Although most folks love to parrot the phrase, “electric vehicles are the future,” that future may be further off than many think. Sure, we’d love to go green and all, but we also need to pay the bills. That’s where QuantumScape (NYSE:QS) could potentially provide the paradigm-shifting solution, explaining early sentiment for QS stock.
To briefly recap, QuantumScape is one of a growing number of technology firms dedicated to the research and development of solid-state batteries (SSBs). These next-generation batteries are game-changers because — if they reach commercial viability — their composition will facilitate longer ranges, lower costs and faster charging. It’s having your cake and eating it too.
There’s just one little problem: Reaching commercial viability is much easier said than done. When the reality of this difficulty began gaining recognition among stakeholders, the instinct was to dump QS stock.
Initial public offerings via reverse mergers with special purpose acquisition companies have garnered a bad reputation in recent months. QuantumScape is a shiningly dubious example of what could go wrong with this financial vehicle. For a brief moment in late 2020, shares of QS stock were changing hands at over $100. At the time of writing, you can pick up shares for less than $17 apiece.
To be fair, supporters of the solid-state battery specialist see some light at the end of the tunnel. Analysts are starting to pay attention to the discount that QS stock is printing. As well, the company has released battery testing data that implies progress in its fast-charging capabilities.
Nevertheless, despite some promising improvements, QS stock is down 26% year to date. Unless something dramatic happens, shareholders may incur more pain.
Why Revenue Is Further Away Than Most Predict
As InvestorPlace contributor Will Ashworth recently wrote, he’s not seeing many positive signs that would justify a heavy position in QS stock. From competition concerns to a potentially bitter legal dispute involving shareholder accusations about misleading test results, QuantumScape faces myriad obstacles. And that’s before even talking about the extraordinary challenge of trailblazing an unprecedented technology.
As such, Ashworth stated, “It is never easy valuing a company, let alone one that is not expected to have any revenue for a few years.”
I’ll say. I’d also add that you can take the projected time in which QuantumScape will generate revenue — most put it at 2024 or later — and tack on a few years.
Although EV manufacturers love to wax poetic about the rapid-fire progress their industry is making, people seem to forget that the combustion-car industry isn’t exactly sitting still. True, the innovation in combustion is comparatively minuscule, but it’s still there. What’s more, when you combine this small innovation rate with an extremely large user base, you have a net impact that EVs are finding difficult to match, let alone usurp.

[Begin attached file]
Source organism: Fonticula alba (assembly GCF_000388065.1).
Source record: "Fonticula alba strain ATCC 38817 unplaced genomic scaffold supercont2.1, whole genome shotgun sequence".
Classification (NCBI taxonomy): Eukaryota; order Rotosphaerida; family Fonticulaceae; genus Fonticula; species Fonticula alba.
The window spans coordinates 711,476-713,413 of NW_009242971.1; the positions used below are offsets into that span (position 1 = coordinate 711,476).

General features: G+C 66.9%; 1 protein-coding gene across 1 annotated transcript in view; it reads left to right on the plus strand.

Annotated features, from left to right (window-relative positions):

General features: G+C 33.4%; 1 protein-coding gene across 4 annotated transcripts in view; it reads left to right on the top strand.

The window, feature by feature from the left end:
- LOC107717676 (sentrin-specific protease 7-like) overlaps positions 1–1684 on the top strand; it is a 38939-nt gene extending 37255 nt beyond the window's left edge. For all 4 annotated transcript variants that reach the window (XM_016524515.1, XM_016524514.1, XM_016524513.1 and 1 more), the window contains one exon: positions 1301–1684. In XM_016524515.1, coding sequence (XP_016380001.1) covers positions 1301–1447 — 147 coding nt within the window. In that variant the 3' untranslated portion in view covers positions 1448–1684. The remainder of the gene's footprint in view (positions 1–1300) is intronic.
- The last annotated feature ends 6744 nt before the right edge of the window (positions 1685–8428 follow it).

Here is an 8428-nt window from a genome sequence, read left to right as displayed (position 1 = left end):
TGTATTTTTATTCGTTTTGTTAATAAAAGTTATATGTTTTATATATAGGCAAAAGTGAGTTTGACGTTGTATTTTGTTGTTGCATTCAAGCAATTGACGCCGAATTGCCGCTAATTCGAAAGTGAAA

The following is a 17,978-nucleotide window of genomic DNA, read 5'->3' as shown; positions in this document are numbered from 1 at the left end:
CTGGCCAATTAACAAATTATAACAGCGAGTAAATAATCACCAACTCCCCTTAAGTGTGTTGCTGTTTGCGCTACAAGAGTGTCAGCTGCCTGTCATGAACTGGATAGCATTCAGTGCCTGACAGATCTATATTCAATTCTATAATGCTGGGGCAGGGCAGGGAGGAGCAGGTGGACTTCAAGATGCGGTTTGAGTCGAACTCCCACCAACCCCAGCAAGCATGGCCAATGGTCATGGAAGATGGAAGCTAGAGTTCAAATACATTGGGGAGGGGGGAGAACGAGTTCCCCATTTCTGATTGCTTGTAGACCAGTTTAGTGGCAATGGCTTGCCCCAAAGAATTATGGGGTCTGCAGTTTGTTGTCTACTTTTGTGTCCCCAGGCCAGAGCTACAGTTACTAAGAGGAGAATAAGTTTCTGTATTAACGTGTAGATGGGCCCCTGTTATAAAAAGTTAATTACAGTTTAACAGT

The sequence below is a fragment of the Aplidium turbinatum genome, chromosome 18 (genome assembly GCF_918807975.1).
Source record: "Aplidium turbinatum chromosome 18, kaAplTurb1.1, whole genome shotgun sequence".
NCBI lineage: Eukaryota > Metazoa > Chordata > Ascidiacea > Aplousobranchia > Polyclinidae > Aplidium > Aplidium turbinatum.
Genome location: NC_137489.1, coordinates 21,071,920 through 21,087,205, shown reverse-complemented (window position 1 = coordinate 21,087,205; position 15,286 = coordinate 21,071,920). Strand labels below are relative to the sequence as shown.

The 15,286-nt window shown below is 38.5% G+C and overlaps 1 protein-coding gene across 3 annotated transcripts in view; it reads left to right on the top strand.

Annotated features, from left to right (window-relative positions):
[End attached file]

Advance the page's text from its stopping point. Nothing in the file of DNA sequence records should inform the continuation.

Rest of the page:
The average age of vehicles on U.S. roadways hit a record 12.1 years in 2021, according to IHS Markit. Among the many catalysts for this statistic is that combustion cars (including the American-made ones) are more reliable than ever. Thus, there’s no pressing need to transition to EVs.
Further, when these cars give out, they may need outright replacement. If that unfortunate situation occurs during the periods of soaring used-car prices, consumers have little choice but to pay up. Sadly for EVs, this means the transition point will be delayed a few years. Put another way, combustion vehicles may be more relevant than you might think.
The Bottom Line on QS Stock
To be fair, if QuantumScape delivers a miracle battery — one that’s cheaper, faster charging and better performing than your typical lithium-ion counterpart — then QS stock could rise sharply, repeating the investor enthusiasm from December 2020.
But given the improvements that combustion cars have made over the years, in conjunction with the financial difficulties that the coronavirus pandemic imposed, QuantumScape’s batteries will have to be far superior to anything we’ve ever seen. That’s a tall order considering the company is still working on basic commercial viability.
Now, I don’t want to get too negative on QS stock. Certainly, the price point is much more attractive than it was one year ago today. Still, if you decide to engage, I would only nibble at it. There could be more downside on the way simply because the rules of the game have changed — and not in QuantumScape’s favor.
On the date of publication, Josh Enomoto did not have (either directly or indirectly) any positions in the securities mentioned in this article. The opinions expressed in this article are those of the writer, subject to the InvestorPlace.com Publishing Guidelines.
A former senior business analyst for Sony Electronics, Josh Enomoto has helped broker major contracts with Fortune Global 500 companies. Over the past several years, he has delivered unique, critical insights for the investment markets, as well as various other industries including legal, construction management, and healthcare.